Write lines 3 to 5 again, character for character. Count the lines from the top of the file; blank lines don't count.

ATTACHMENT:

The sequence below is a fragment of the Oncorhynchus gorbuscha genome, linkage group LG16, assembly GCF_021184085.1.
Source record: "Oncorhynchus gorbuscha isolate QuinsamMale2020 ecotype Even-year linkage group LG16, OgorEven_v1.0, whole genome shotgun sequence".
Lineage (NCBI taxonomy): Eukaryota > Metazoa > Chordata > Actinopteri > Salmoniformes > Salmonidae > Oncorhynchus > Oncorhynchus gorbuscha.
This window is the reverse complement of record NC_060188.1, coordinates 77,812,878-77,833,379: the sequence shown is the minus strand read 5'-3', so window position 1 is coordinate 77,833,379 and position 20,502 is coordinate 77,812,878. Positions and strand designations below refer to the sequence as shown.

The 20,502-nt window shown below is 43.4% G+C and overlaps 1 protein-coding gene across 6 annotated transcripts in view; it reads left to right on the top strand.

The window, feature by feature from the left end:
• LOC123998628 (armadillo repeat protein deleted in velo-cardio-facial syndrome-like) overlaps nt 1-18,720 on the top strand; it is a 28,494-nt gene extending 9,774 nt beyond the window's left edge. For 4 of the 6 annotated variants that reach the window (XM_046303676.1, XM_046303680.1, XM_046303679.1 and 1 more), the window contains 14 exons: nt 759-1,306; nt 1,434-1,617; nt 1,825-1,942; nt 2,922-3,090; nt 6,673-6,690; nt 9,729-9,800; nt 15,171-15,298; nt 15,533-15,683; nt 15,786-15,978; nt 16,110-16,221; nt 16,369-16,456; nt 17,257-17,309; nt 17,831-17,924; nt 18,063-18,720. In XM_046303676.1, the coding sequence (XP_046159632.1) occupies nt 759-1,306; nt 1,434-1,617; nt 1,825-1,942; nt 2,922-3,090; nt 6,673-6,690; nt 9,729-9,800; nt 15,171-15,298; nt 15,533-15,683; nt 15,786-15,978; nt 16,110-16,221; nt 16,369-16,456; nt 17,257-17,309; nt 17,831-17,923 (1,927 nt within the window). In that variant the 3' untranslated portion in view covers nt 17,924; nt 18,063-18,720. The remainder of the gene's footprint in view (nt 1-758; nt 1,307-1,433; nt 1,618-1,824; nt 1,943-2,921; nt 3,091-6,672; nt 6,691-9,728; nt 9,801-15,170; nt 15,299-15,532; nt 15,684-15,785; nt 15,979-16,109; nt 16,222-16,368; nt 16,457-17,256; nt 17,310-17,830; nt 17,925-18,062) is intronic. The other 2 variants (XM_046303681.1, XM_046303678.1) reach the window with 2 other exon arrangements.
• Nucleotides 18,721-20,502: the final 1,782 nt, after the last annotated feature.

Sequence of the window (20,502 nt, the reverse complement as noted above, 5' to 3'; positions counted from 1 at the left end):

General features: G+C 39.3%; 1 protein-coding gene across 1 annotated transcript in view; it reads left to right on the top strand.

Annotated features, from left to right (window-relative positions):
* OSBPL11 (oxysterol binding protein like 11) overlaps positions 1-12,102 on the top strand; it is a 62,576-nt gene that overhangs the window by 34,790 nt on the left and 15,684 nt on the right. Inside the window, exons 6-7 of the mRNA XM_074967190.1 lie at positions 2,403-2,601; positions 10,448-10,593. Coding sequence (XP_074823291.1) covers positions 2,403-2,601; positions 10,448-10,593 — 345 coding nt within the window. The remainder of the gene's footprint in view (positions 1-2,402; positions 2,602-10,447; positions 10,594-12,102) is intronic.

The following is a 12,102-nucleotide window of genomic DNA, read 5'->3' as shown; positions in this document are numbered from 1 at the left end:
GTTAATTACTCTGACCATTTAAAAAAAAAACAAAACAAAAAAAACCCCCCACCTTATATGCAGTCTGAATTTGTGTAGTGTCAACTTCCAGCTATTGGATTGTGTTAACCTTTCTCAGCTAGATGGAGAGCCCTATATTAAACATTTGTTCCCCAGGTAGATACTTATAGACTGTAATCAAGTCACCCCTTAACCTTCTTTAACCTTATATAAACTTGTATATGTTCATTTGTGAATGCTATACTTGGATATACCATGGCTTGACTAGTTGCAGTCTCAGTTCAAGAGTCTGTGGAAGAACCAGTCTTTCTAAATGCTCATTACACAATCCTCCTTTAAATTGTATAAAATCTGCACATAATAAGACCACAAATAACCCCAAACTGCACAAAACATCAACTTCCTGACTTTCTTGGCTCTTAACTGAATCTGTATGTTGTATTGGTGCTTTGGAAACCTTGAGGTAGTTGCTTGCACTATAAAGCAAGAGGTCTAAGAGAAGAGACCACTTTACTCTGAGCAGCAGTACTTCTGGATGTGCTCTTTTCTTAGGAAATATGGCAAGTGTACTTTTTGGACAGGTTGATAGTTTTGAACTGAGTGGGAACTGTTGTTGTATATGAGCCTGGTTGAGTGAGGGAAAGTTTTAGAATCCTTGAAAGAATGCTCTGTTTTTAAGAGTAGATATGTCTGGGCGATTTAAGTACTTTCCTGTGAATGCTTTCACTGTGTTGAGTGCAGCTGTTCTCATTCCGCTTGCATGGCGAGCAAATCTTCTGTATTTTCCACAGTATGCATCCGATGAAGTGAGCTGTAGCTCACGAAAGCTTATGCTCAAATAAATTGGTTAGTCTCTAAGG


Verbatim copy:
Lineage (NCBI taxonomy): Eukaryota > Metazoa > Chordata > Actinopteri > Salmoniformes > Salmonidae > Oncorhynchus > Oncorhynchus gorbuscha.
This window is the reverse complement of record NC_060188.1, coordinates 77,812,878-77,833,379: the sequence shown is the minus strand read 5'-3', so window position 1 is coordinate 77,833,379 and position 20,502 is coordinate 77,812,878. Positions and strand designations below refer to the sequence as shown.

The 20,502-nt window shown below is 43.4% G+C and overlaps 1 protein-coding gene across 6 annotated transcripts in view; it reads left to right on the top strand.